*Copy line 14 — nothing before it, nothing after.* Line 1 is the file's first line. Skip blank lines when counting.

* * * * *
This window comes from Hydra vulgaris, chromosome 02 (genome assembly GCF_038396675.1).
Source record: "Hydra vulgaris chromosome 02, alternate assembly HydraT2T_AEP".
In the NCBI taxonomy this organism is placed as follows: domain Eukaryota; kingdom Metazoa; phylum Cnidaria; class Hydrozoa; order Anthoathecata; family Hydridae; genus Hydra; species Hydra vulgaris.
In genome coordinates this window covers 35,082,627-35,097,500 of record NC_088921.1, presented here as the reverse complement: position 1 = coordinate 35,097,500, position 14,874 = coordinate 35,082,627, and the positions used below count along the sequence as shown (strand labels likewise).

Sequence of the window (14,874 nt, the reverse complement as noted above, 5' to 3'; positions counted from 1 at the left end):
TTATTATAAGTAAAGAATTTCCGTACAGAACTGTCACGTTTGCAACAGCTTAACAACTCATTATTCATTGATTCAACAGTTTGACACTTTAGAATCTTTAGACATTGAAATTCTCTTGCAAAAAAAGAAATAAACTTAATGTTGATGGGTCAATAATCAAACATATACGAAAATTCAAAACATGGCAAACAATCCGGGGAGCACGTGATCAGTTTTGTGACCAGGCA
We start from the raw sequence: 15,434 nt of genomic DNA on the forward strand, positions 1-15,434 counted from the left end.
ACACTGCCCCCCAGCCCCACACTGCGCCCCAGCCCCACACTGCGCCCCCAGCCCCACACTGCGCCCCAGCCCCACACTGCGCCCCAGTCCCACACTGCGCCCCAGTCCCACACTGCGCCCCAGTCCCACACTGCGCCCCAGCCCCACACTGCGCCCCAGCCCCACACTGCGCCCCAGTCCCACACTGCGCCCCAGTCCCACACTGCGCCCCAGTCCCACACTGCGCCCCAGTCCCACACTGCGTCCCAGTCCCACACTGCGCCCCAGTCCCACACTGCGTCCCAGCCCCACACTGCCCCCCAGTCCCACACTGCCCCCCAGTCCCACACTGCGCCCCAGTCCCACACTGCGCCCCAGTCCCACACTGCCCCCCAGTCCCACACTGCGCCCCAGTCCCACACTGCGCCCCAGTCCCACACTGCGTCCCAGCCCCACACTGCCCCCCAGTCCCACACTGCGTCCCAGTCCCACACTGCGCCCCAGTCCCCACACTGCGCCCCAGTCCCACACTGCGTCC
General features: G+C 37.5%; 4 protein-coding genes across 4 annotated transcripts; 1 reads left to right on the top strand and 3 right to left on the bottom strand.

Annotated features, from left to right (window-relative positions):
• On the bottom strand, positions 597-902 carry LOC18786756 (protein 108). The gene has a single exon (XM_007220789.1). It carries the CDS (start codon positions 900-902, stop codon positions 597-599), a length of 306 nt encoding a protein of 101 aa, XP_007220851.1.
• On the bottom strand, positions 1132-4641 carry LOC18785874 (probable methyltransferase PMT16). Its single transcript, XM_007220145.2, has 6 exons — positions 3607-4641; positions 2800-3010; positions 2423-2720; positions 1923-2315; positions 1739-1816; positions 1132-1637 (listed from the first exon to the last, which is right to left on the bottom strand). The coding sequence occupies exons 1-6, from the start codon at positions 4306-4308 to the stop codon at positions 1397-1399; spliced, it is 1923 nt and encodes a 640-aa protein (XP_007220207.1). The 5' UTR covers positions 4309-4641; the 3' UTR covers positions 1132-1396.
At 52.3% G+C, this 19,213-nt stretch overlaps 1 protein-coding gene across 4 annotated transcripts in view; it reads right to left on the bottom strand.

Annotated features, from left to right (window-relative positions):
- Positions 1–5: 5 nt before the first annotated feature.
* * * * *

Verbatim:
Annotated features, from left to right (window-relative positions):